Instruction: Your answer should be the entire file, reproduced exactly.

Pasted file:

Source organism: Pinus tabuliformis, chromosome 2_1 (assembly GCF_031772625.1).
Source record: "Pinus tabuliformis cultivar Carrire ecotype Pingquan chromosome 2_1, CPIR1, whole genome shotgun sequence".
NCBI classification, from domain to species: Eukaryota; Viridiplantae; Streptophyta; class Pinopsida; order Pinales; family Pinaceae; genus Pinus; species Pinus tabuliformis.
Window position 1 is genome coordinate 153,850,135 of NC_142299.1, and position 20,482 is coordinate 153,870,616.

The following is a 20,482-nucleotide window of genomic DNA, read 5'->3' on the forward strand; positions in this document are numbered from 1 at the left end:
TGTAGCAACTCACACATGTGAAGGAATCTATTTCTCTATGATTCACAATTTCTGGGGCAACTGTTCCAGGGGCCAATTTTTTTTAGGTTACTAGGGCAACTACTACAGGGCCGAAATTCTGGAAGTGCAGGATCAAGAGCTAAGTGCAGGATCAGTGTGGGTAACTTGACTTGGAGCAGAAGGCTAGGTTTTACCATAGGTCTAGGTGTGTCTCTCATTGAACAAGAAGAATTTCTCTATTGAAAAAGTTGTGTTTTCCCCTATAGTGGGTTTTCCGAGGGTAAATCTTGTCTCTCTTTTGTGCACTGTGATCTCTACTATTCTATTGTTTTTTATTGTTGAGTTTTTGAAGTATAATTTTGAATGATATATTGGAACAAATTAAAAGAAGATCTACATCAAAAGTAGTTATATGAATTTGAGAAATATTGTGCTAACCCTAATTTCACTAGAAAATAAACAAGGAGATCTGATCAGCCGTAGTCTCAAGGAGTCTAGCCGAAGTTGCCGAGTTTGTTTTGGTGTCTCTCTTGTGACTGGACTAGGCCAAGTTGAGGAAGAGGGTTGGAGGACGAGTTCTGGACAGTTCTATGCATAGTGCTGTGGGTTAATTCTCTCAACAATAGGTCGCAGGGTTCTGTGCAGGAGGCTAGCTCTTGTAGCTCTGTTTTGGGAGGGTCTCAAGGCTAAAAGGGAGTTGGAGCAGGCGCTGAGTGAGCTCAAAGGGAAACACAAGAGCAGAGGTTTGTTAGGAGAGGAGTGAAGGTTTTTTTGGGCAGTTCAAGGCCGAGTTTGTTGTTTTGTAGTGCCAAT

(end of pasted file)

Source organism: Pinus tabuliformis, chromosome 2_1 (assembly GCF_031772625.1).
Source record: "Pinus tabuliformis cultivar Carrire ecotype Pingquan chromosome 2_1, CPIR1, whole genome shotgun sequence".
NCBI classification, from domain to species: Eukaryota; Viridiplantae; Streptophyta; class Pinopsida; order Pinales; family Pinaceae; genus Pinus; species Pinus tabuliformis.
Window position 1 is genome coordinate 153,850,135 of NC_142299.1, and position 20,482 is coordinate 153,870,616.

The following is a 20,482-nucleotide window of genomic DNA, read 5'->3' on the forward strand; positions in this document are numbered from 1 at the left end:
TGTAGCAACTCACACATGTGAAGGAATCTATTTCTCTATGATTCACAATTTCTGGGGCAACTGTTCCAGGGGCCAATTTTTTTTAGGTTACTAGGGCAACTACTACAGGGCCGAAATTCTGGAAGTGCAGGATCAAGAGCTAAGTGCAGGATCAGTGTGGGTAACTTGACTTGGAGCAGAAGGCTAGGTTTTACCATAGGTCTAGGTGTGTCTCTCATTGAACAAGAAGAATTTCTCTATTGAAAAAGTTGTGTTTTCCCCTATAGTGGGTTTTCCGAGGGTAAATCTTGTCTCTCTTTTGTGCACTGTGATCTCTACTATTCTATTGTTTTTTATTGTTGAGTTTTTGAAGTATAATTTTGAATGATATATTGGAACAAATTAAAAGAAGATCTACATCAAAAGTAGTTATATGAATTTGAGAAATATTGTGCTAACCCTAATTTCACTAGAAAATAAACAAGGAGATCTGATCAGCCGTAGTCTCAAGGAGTCTAGCCGAAGTTGCCGAGTTTGTTTTGGTGTCTCTCTTGTGACTGGACTAGGCCAAGTTGAGGAAGAGGGTTGGAGGACGAGTTCTGGACAGTTCTATGCATAGTGCTGTGGGTTAATTCTCTCAACAATAGGTCGCAGGGTTCTGTGCAGGAGGCTAGCTCTTGTAGCTCTGTTTTGGGAGGGTCTCAAGGCTAAAAGGGAGTTGGAGCAGGCGCTGAGTGAGCTCAAAGGGAAACACAAGAGCAGAGGTTTGTTAGGAGAGGAGTGAAGGTTTTTTTGGGCAGTTCAAGGCCGAGTTTGTTGTTTTGTAGTGCCAAT